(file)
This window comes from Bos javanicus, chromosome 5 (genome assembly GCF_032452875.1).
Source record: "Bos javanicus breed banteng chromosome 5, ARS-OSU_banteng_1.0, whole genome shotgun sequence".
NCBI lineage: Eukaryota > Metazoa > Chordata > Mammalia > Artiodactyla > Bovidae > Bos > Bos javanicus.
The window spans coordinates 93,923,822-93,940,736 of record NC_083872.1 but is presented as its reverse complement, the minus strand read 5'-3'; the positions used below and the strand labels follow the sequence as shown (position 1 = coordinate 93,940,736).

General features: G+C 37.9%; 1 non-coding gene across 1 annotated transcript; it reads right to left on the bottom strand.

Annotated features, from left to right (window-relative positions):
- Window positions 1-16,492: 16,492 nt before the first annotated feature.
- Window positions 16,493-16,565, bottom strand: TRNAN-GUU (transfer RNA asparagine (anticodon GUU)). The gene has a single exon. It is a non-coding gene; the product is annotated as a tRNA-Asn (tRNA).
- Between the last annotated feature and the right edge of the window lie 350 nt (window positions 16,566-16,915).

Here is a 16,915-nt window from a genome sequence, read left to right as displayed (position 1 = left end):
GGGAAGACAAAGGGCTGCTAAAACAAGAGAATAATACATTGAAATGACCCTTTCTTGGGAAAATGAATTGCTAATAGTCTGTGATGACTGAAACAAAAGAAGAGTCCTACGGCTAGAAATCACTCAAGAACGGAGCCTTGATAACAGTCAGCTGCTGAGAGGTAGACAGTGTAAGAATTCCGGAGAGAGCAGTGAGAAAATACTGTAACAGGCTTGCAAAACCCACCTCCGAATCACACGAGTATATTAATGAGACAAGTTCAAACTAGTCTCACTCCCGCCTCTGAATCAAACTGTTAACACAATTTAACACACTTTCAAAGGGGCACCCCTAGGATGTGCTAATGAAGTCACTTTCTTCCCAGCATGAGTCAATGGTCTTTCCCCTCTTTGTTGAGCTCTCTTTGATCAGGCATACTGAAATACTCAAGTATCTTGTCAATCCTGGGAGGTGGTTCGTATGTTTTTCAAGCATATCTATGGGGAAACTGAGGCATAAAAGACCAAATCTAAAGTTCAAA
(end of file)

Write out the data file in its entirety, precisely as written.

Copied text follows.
This window comes from Bos javanicus, chromosome 5 (genome assembly GCF_032452875.1).
Source record: "Bos javanicus breed banteng chromosome 5, ARS-OSU_banteng_1.0, whole genome shotgun sequence".
NCBI lineage: Eukaryota > Metazoa > Chordata > Mammalia > Artiodactyla > Bovidae > Bos > Bos javanicus.
The window spans coordinates 93,923,822-93,940,736 of record NC_083872.1 but is presented as its reverse complement, the minus strand read 5'-3'; the positions used below and the strand labels follow the sequence as shown (position 1 = coordinate 93,940,736).

General features: G+C 37.9%; 1 non-coding gene across 1 annotated transcript; it reads right to left on the bottom strand.

Annotated features, from left to right (window-relative positions):
- Window positions 1-16,492: 16,492 nt before the first annotated feature.
- Window positions 16,493-16,565, bottom strand: TRNAN-GUU (transfer RNA asparagine (anticodon GUU)). The gene has a single exon. It is a non-coding gene; the product is annotated as a tRNA-Asn (tRNA).
- Between the last annotated feature and the right edge of the window lie 350 nt (window positions 16,566-16,915).

Here is a 16,915-nt window from a genome sequence, read left to right as displayed (position 1 = left end):
GGGAAGACAAAGGGCTGCTAAAACAAGAGAATAATACATTGAAATGACCCTTTCTTGGGAAAATGAATTGCTAATAGTCTGTGATGACTGAAACAAAAGAAGAGTCCTACGGCTAGAAATCACTCAAGAACGGAGCCTTGATAACAGTCAGCTGCTGAGAGGTAGACAGTGTAAGAATTCCGGAGAGAGCAGTGAGAAAATACTGTAACAGGCTTGCAAAACCCACCTCCGAATCACACGAGTATATTAATGAGACAAGTTCAAACTAGTCTCACTCCCGCCTCTGAATCAAACTGTTAACACAATTTAACACACTTTCAAAGGGGCACCCCTAGGATGTGCTAATGAAGTCACTTTCTTCCCAGCATGAGTCAATGGTCTTTCCCCTCTTTGTTGAGCTCTCTTTGATCAGGCATACTGAAATACTCAAGTATCTTGTCAATCCTGGGAGGTGGTTCGTATGTTTTTCAAGCATATCTATGGGGAAACTGAGGCATAAAAGACCAAATCTAAAGTTCAAA